The City of Eternal Spring, as Cochabamba is charmingly known to Bolivians, is so named because it enjoys a year-round spring-like climate. It sits under the benevolent watch of El Cristo de la Concordia, the largest statue of Jesus Christ anywhere in the world (as a plaque at its base proudly tells visitors in some detail) in a valley of the Andes mountain range. Expats in Cochabamba might not be surprised, considering these grand natural surroundings, to learn that this is also a city with a strong environmentalist strain. Newly arrived expatriates living in Cochabamba will find a wealth of culture and history here. The city, although quite possibly originally inhabited by the Incas, was for the most part built by Spanish settlers from the 1500s, and many of its places of interest are in the Spanish style – although "La Coronilla" is a famous monument dedicated to the women who fought against the Spanish in 1812 during the War of Independence.
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Expatriates moving to Cochabamba by land have a good selection of bus services to choose from, many coming from the other large Bolivian cities of La Paz or Santa Cruz. Others come from international cities like Buenos Aires, although many of these journeys are marathon ones – coming from Buenos Aires for example takes 72 hours – and a flight to Cochabamba's Jorge Wilstermann Airport may be the easier option. In fact, the flight from La Paz is famous worldwide for its dramatic, breathtaking views, and expats moving to Cochabamba this way will be won over before even landing. Before or immediately after arrival, you can find solid, reliable advice on expatriation and settling in on our website. The Expat Magazine is a collection of useful articles on topics ranging from expat finance & insurance to cross-cultural communication and plenty more to help you settle in. We also have some great content written by other InterNations members.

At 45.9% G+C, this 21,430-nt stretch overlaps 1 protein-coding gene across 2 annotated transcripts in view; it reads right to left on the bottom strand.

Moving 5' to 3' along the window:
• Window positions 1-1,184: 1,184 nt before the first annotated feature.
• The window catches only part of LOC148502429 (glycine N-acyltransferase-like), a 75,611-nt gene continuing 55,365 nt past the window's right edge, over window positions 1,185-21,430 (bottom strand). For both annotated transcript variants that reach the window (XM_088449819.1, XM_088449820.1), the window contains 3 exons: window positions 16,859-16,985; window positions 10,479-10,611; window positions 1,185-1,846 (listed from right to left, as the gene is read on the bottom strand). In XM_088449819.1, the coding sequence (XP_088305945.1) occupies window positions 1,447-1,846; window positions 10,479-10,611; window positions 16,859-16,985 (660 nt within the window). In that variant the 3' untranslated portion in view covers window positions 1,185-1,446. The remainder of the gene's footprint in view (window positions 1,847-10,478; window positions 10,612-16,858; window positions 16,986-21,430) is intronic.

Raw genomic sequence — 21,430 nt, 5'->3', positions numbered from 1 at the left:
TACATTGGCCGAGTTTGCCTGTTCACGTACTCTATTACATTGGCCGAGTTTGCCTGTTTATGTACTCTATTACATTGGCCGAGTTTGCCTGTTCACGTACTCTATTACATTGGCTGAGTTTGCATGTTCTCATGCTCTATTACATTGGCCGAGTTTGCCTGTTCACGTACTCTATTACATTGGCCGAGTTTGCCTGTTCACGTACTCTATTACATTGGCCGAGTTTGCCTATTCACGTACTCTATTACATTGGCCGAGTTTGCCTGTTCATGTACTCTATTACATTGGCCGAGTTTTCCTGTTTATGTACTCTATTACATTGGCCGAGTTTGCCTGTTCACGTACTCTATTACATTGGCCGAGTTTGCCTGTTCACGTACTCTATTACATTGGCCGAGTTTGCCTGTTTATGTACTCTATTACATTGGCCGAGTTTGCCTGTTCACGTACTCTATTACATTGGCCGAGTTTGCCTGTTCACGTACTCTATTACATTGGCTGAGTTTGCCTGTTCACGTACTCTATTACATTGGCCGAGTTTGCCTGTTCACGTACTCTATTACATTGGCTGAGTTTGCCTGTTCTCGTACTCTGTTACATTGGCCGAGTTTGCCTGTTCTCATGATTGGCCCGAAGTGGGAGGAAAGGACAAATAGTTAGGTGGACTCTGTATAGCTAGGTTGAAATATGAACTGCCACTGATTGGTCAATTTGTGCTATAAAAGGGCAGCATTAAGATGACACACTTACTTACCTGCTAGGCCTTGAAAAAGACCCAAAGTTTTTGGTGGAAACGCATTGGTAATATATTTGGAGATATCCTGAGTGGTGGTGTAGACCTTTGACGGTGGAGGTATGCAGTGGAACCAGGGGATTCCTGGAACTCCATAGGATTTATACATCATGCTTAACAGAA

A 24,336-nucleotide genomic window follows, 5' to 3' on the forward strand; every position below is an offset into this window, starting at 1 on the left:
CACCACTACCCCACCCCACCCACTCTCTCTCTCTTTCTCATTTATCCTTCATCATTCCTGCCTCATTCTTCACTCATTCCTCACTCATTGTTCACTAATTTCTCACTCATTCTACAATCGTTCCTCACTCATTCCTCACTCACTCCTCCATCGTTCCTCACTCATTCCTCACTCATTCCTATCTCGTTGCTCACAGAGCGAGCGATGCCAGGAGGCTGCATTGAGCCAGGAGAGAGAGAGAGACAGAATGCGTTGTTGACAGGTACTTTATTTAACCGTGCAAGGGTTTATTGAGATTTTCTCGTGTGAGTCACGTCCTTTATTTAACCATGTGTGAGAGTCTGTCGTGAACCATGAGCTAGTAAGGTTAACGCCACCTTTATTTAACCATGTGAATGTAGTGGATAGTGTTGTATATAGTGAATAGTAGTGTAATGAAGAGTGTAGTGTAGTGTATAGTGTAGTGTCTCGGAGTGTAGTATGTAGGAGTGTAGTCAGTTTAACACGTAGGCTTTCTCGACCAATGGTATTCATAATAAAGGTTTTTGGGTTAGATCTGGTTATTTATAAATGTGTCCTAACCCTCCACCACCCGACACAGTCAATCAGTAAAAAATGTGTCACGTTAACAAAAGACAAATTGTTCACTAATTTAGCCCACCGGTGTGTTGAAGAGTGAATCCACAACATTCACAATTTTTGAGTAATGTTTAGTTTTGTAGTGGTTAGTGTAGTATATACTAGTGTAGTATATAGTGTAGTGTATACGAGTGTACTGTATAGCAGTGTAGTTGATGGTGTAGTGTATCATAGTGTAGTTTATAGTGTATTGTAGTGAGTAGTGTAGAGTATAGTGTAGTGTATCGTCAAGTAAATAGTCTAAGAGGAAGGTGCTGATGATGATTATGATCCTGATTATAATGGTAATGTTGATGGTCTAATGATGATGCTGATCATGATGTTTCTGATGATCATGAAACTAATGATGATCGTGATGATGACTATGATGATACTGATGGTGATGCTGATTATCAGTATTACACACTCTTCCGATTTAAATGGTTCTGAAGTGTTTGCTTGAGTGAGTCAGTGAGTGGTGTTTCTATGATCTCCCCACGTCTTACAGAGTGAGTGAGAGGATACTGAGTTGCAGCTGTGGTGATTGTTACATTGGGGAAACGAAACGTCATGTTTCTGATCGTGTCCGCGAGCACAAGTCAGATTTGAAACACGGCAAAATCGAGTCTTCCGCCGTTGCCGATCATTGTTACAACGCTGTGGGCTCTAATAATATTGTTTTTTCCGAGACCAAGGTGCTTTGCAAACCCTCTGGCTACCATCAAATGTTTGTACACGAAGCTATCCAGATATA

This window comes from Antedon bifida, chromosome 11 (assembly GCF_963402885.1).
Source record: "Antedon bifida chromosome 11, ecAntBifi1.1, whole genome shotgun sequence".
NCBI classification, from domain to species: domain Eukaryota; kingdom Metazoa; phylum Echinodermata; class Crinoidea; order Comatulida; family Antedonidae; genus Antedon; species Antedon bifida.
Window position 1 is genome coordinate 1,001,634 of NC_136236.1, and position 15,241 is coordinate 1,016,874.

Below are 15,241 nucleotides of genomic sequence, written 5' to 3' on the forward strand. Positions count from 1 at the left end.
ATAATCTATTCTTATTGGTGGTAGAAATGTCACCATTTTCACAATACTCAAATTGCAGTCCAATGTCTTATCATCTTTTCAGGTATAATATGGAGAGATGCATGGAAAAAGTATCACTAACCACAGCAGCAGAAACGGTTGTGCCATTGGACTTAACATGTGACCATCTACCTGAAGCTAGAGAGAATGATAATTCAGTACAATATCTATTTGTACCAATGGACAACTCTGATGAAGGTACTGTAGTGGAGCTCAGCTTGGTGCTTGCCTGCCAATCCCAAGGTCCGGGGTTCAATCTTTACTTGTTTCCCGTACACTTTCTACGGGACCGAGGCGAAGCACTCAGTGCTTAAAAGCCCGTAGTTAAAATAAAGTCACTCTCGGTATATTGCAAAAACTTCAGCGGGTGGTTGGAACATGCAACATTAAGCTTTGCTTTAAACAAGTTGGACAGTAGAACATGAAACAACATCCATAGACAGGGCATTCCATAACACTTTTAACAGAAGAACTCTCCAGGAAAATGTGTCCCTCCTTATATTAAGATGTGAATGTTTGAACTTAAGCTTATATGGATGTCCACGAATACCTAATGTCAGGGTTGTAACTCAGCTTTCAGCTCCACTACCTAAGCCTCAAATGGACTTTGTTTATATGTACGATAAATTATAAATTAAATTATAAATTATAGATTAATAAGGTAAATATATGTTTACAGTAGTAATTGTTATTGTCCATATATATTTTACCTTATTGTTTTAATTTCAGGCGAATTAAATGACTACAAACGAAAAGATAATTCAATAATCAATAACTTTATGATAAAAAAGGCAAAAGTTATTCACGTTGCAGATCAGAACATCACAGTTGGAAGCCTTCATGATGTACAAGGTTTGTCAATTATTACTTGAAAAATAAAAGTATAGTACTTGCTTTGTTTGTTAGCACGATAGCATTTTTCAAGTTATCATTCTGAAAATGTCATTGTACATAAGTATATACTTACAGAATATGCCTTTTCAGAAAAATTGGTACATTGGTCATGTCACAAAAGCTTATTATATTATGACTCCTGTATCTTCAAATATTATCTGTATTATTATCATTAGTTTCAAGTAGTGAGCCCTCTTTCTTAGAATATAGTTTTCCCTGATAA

At around 630,000 people, Cochabamba is a busy city with a diverse economy. The region has long been known locally as the granary of Bolivia for its strong agriculture, and crops from potatoes to coffee to cocoa are all produced locally. Expats working in Cochabamba will quickly realize that the city is also Bolivia's industrial hub, with strong automotive, chemicals, and goods and services sectors. There is also a great after work scene, with plenty of restaurants and bars – and appealingly low bills. In such a culturally rich, busy environment expatriates working in Cochabamba often want to communicate with the international network, to take time out with other global minds. Using our discussion groups, forums and private communications on the InterNations is the easiest way to get in touch with other expats in Cochabamba and meet-ups are often organized in this way. And having got in touch with the growing network of expats in Cochabamba, you'll be well on your way to settling into this vibrant city.